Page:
There was in France a game in which a group of friends would meet for dinner. Each would bring an idiot and the competition, waged without the idiots knowing about it, was to determine who had brought the biggest idiot. Writer/director Francis Veber, who also penned LA CAGE AUX FOLLES, has gifted us with his take on this blood sport and given us a wicked spin on the nature of idiocy with THE DINNER GAME. It’s a complete delight.
The idiot seeker is Brochard, a handsome wealthy ad man with a penchant for humiliating others. He’s charming, smooth, suave, and vile. The idiot is Pignon, an oaf with a penchant for forcing strangers to admire photographs of his matchstick sculptures. Oddly enough, though, he’s never anything but bumbling, boring, and socially inept, he’s also never anything but sympathetic. Still, truth be told, you probably wouldn’t want to spend time with either of them, and that makes for some interesting dynamics. Especially when things go so very, very wrong for Brochard. Or right. Depending on your Karmic point of view.
It’s completely fascinating how with sweet, guileless innocence Pignon, by trying to help Brochard with the calamities coming thick and fast upon him, trashes Brochard’s existence with a finesse and finality that would impress a Borgia. But, if Brochard’s life weren’t already in complete disarray, there?s not much a designated idiot could have done. So who, in the final analysis, is the real idiot?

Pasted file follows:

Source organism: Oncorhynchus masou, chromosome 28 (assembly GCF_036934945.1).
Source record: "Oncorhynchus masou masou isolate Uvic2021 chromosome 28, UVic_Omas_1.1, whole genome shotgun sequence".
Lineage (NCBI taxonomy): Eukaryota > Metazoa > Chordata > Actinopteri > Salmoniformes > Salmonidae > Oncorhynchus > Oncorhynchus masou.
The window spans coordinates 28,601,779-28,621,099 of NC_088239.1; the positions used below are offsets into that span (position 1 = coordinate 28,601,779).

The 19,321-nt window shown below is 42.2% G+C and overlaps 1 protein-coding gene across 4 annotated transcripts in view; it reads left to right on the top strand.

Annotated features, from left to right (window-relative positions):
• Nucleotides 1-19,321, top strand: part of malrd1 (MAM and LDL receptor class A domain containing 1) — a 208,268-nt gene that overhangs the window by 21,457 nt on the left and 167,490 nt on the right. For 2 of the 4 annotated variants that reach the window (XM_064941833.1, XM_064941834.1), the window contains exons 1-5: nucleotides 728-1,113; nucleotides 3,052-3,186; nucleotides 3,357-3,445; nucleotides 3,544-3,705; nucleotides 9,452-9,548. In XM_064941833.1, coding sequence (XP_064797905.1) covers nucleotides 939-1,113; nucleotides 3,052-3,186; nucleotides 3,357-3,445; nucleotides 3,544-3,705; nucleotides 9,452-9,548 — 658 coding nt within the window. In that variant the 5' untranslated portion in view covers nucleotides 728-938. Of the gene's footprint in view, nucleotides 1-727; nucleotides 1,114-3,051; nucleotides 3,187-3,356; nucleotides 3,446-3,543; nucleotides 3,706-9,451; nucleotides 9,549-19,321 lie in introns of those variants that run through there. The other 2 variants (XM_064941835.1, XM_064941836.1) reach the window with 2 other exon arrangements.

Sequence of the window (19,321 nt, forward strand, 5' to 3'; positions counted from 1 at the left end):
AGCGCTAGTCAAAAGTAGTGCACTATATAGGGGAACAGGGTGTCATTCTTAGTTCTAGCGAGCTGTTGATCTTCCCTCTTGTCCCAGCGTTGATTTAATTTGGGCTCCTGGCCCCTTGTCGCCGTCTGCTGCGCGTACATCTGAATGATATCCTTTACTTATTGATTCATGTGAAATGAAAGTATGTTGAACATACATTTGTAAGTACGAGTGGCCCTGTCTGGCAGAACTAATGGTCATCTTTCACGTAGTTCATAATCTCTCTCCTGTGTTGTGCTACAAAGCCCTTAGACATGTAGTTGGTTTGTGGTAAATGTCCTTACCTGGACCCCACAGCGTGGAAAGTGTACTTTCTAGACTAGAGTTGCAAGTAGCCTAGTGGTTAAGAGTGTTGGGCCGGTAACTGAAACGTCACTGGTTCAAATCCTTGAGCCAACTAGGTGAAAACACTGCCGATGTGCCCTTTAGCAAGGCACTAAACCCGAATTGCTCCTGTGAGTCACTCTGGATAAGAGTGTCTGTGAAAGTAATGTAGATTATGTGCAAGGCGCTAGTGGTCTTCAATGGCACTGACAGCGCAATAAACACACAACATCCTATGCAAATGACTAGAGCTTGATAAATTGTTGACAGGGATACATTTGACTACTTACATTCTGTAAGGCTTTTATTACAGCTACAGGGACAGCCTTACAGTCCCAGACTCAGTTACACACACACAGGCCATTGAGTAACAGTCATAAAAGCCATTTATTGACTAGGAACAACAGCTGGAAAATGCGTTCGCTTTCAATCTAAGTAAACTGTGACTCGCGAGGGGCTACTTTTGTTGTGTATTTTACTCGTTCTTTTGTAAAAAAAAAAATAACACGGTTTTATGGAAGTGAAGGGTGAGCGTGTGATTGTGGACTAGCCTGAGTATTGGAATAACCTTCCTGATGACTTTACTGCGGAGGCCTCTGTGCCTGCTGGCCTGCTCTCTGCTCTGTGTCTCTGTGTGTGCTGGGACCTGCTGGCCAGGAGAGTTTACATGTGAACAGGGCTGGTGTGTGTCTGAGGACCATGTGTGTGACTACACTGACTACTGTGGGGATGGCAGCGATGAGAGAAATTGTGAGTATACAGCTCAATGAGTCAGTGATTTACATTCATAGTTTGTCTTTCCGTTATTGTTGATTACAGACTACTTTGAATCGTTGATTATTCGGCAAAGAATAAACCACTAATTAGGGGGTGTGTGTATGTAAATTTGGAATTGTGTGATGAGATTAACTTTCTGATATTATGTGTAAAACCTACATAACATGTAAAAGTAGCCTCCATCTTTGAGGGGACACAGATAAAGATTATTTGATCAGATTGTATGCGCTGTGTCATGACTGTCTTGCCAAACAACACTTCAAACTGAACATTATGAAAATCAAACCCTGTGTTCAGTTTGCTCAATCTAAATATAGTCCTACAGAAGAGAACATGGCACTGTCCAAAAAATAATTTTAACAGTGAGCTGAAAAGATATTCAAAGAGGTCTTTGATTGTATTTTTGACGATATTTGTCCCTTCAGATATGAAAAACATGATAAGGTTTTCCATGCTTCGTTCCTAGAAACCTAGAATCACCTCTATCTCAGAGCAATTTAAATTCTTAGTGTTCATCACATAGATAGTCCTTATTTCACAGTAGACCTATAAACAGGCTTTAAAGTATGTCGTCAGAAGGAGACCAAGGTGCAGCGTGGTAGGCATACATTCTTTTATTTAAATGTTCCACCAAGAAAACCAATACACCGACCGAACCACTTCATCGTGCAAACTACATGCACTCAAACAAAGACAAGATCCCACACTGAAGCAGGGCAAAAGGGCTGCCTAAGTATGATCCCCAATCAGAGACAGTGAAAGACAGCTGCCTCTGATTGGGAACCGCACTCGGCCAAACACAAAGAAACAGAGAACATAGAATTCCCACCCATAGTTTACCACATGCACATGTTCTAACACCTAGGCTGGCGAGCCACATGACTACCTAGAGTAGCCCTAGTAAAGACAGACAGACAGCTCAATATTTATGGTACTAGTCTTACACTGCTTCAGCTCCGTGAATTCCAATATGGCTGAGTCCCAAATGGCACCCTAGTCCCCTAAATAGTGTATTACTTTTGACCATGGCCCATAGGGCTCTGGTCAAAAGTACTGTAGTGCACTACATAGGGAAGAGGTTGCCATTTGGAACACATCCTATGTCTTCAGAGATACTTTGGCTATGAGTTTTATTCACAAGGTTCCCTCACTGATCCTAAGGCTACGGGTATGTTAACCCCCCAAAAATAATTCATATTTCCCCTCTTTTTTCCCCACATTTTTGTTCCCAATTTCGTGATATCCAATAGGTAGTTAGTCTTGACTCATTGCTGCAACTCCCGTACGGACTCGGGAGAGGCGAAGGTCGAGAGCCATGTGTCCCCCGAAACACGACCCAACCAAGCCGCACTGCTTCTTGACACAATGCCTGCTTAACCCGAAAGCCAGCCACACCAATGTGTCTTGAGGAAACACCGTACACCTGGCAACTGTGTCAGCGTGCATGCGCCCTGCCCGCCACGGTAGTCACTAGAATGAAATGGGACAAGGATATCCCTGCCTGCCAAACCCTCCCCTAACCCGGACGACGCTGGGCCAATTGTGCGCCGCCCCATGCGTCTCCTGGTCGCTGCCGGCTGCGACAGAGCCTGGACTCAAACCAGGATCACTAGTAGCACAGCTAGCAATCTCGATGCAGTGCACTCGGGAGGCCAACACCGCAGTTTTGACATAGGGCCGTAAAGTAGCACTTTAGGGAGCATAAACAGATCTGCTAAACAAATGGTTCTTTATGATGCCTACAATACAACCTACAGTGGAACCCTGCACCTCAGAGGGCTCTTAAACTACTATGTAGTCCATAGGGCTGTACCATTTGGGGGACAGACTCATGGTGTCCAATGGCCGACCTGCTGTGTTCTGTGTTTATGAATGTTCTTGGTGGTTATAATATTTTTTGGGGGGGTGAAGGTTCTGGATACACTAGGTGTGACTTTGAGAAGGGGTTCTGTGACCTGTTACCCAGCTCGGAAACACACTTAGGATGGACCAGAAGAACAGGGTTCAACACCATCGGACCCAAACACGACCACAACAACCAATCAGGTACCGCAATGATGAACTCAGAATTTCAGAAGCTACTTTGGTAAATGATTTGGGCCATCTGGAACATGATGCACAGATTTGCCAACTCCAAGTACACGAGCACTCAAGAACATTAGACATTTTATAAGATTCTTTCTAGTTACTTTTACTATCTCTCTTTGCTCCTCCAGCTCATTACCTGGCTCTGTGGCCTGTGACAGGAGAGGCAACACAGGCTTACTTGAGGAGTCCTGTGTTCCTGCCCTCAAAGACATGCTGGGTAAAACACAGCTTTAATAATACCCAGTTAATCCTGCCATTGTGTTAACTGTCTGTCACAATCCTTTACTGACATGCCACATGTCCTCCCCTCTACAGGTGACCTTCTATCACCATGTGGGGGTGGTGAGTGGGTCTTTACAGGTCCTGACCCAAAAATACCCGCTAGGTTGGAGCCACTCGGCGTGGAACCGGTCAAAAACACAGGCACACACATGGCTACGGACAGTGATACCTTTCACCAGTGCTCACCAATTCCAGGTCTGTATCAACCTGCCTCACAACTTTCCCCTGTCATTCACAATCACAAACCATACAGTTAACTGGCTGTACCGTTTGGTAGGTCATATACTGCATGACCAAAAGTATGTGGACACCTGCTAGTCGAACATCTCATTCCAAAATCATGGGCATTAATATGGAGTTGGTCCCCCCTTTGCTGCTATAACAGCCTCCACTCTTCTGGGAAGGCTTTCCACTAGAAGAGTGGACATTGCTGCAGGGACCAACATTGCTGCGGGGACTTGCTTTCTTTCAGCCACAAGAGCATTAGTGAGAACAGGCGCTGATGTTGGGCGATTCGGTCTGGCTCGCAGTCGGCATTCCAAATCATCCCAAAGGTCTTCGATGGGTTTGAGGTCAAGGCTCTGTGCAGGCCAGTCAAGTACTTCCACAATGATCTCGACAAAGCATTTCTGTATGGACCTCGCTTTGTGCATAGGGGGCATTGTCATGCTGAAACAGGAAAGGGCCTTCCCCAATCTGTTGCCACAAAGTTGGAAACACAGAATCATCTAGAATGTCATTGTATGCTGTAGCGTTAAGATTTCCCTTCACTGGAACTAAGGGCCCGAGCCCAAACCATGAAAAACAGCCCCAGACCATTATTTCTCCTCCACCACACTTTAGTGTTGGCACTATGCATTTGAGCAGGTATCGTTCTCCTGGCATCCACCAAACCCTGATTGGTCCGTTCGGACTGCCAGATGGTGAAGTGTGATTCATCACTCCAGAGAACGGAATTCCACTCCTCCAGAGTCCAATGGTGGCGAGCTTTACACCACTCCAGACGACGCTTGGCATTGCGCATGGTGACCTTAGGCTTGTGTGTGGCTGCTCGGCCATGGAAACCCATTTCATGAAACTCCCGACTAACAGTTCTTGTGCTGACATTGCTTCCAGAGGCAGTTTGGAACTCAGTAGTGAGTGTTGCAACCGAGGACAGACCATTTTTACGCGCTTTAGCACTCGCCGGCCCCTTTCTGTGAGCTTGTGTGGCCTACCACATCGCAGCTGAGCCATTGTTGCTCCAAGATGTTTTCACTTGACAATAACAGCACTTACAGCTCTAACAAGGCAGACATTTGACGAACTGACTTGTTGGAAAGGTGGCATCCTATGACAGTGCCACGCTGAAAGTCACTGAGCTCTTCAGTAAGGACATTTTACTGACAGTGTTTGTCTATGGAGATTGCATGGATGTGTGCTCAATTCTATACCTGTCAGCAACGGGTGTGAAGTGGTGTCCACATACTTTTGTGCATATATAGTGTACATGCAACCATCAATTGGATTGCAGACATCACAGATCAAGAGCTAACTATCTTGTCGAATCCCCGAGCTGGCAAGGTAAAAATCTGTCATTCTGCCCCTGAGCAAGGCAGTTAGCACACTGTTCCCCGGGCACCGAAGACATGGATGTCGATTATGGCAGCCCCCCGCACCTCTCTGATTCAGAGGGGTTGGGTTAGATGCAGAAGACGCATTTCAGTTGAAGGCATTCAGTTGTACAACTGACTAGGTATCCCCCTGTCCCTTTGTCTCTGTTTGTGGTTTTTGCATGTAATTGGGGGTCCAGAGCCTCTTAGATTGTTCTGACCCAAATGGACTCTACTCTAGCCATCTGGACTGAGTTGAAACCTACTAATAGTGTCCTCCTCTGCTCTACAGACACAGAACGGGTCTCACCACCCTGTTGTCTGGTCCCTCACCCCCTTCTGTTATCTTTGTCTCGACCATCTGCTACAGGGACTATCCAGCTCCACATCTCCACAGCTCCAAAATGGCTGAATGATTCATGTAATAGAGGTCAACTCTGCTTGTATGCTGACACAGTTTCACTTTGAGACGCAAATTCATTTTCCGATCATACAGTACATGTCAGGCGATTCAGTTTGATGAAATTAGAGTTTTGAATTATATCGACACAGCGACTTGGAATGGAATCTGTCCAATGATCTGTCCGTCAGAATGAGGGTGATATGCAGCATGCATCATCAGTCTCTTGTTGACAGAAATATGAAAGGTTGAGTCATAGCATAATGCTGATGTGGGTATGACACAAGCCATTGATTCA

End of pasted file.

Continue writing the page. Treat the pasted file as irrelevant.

Now, in a merely average film, this would be the whole film, sweet idiot and clever cad at cross-purposes and it might be fun, but this is no average film. Veber has given these characters more than two dimensions and that makes the proceedings even more fun because, suddenly, we have an emotional stake in what happens to both of them. Pignon has a sweetly sad history that includes a wife he adored absolutely who left him out of boredom. As for Brochard, his wife, whom he adores, leaves him out of disgust. She detested his little hobby and dumps him via the answering machine. The look on Brochard?s face as she guts him with a few well-chosen words actually inspires pity. It is key that both actors are so adept.
Brochard, in the person of Thierry L’Hermite, is handsome in that particularly Gallic way, all piercing blue eyes, crooked grin, slim hips and devastating derriere. Mean, sure, but oh la la, so sexy. Pignon, in the less prepossesing person of Jacques Villeret, is adorable in the way a pudgy, unkempt koala bear would be. He’s a nudge, but he’s so cute.
THE DINNER GAME is a funny and smart film. It may be silly, but it’s never stupid.